Russia is conveying serious messages to the West to caution them, and it is very likely that Moscow will not refrain from using nuclear weapons or other weapons of mass destruction. Nevertheless, Russia has several aims in conveying such messages to the West. First, Moscow intends to assess the willingness of the West and especially NATO to employ nuclear weapons and initiate a nuclear war. Second, Russia intends to ascertain if the West is prepared to maintain the dialogue and diplomacy or if it has renounced diplomatic communication with Moscow. Of course, the recent statements of European leaders and especially the utterance of Richard Moore, the chief of “MI6” in the Czech Republic, that Europe does not aspire to humiliate Russia or even Putin personally, and only aspires to grant Ukraine leverage in the peace negotiations and terminate the war, indicate that the West does not aspire to sever the connection with Russia. Third, Russia intends to have the authority to intensify or alleviate the tension and does not want the West to assume the responsibility for this matter. Ultimately, Russia intends to examine the West’s readiness to partake in a new round of arms control discussions, which is an opportunity that Europe should not forgo. Of course, Russia will undoubtedly demand concessions in exchange for partaking in such discussions.

In international politics, what motivates action is the understanding that countries have of their interests and challenges. Therefore, contributing to this understanding among both the public and elites that NATO is going to start a direct war with Russia will be very hazardous for the world and the West, in particular. This approach puts Russia in an existential contest with the West, a contest in which the relative achievement is insignificant and the consequences are either all or nothing. In such a situation, the declarations of the Russian authorities are not empty rhetoric, but warning codes that, if neglected, will not lead to a regional war this time, but in Medvedev’s interpretation, a nuclear catastrophe.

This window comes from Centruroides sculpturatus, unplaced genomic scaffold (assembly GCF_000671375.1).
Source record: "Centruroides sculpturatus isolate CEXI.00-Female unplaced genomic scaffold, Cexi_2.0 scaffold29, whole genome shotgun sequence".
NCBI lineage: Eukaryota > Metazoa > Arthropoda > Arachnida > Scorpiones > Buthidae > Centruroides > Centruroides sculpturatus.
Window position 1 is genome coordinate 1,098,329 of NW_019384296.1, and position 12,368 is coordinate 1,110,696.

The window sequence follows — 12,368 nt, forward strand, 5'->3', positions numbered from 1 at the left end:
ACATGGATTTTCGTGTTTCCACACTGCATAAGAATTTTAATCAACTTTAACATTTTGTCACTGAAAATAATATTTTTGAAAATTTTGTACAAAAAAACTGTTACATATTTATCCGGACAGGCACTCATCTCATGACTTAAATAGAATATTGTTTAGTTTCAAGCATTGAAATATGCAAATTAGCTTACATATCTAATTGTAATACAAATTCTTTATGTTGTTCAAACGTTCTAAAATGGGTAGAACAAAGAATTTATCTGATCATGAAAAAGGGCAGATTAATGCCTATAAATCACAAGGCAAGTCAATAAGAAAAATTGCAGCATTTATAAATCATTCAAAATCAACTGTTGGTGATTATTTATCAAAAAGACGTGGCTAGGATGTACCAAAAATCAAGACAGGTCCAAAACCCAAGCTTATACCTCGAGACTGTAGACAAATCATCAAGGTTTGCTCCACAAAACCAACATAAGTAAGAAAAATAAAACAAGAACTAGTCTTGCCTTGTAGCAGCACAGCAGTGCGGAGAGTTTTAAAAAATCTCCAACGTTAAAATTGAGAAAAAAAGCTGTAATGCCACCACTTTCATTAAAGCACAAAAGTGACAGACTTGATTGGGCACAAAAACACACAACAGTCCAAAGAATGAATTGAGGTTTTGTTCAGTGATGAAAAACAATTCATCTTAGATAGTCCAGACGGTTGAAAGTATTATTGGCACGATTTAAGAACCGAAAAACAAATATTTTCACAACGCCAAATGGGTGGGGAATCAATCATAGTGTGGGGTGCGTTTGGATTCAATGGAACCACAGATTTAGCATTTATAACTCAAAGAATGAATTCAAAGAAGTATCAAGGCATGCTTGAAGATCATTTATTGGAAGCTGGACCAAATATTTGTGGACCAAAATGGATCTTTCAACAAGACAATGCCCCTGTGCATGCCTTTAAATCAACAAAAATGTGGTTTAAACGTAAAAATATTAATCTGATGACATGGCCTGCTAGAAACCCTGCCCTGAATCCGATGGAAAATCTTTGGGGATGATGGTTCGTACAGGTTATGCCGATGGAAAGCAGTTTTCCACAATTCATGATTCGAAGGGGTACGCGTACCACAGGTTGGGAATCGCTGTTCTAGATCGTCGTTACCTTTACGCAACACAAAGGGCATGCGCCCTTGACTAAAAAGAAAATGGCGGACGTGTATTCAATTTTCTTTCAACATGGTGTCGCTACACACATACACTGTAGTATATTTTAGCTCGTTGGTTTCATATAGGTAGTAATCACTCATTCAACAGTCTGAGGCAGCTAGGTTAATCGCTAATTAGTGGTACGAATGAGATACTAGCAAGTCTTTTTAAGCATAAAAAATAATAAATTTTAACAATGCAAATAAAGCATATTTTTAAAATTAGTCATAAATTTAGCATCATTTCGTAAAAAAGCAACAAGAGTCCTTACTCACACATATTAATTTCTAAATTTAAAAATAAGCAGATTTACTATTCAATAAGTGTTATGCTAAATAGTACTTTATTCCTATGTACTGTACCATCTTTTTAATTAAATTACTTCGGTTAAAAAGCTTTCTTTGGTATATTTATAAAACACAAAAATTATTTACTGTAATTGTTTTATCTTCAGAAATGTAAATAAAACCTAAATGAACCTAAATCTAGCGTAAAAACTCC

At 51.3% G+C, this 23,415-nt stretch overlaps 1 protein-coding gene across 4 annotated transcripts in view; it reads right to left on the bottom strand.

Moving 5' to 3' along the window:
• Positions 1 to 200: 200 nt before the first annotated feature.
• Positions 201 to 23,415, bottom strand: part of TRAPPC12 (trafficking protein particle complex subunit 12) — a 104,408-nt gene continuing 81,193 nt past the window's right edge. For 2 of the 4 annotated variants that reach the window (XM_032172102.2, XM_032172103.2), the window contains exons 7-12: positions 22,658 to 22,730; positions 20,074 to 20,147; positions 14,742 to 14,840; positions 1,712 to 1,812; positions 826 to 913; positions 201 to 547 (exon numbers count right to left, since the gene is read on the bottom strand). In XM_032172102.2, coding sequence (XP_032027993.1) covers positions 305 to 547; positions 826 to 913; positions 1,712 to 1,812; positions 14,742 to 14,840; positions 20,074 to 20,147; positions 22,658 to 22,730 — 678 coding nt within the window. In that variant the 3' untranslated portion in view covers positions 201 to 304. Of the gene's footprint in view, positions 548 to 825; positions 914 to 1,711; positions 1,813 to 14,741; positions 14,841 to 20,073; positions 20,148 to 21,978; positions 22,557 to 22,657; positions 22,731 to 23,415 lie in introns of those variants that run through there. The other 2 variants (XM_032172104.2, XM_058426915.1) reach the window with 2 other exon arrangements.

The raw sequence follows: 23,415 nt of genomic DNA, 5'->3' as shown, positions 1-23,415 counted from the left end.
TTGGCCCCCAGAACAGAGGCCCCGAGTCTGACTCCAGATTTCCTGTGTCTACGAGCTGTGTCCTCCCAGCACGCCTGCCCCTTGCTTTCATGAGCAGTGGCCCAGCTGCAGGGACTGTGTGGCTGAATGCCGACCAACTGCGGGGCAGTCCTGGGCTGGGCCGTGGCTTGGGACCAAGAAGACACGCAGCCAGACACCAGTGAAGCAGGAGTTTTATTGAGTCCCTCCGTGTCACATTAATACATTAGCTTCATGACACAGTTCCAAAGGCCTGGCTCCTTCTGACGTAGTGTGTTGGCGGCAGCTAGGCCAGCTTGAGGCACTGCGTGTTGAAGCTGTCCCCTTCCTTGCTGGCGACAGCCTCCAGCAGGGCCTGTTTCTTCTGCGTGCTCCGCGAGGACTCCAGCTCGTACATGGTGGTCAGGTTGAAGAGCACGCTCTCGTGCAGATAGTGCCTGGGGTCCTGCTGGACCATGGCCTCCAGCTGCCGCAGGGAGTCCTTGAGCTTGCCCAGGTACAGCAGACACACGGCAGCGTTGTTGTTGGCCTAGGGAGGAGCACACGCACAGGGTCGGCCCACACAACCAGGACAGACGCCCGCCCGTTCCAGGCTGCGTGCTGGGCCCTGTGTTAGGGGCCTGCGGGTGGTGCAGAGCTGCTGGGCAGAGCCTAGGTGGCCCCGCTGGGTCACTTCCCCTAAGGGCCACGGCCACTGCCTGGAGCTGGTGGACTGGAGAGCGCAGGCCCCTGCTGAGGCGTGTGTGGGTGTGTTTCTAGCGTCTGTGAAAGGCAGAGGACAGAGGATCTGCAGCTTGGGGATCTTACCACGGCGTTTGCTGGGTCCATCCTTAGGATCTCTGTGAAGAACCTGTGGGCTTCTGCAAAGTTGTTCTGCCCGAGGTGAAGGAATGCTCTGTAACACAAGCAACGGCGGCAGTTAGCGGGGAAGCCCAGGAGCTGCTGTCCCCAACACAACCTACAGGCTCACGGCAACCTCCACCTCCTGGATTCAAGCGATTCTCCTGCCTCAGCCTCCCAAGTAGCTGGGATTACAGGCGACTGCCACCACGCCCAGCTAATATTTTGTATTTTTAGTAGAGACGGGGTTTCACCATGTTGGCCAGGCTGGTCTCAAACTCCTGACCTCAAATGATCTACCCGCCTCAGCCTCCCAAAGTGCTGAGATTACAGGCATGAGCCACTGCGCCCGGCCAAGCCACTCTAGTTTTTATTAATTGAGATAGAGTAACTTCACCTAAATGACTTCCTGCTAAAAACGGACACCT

Therefore, Europe and the West should cease neglecting Russia’s signals and observe the threshold of tension with Russia, because surpassing this threshold means surpassing Russia’s red line, and in that case, Russia will not refrain from using any weapon in an existential war with NATO. Of course, the non-approval of Ukraine’s membership request at the last NATO summit indicates that European and American intellectuals have perceived the danger and are cognizant of the limits of escalating tensions with Russia. Accentuating peace talks and a cease-fire as the sole solution to terminate the war in Ukraine and granting the green light to governments that aspire to mediate in this war are all intended to avert the apocalypse scenario that Medvedev cautioned of. A disaster that will persist for centuries and will result in the annihilation of the world, an annihilation that may be irreparable.

Peter Rodgers
Peter Rodgers
My name is Peter Rodgers and I am a writer here and there on this and that. But I am particularly keen on the United States' foreign policy. I follow all the news and developments regarding the United States relations with Europe, Middle East, and the Indo-Pacific region and my writings have appeared on websites like responsiblestatecraft.org. Currently, I spend most of my time reading and sometimes writing. When I am not reading and writing, I either watch basketball or play basketball. I was born and raised in Canada where I am currently based but I am very much interested in traveling the world and actually see the countries that I am reading and writing about. I did my degree in international relations at Penn States University. You can find me at conferences and events about United States foreign policy and international relations.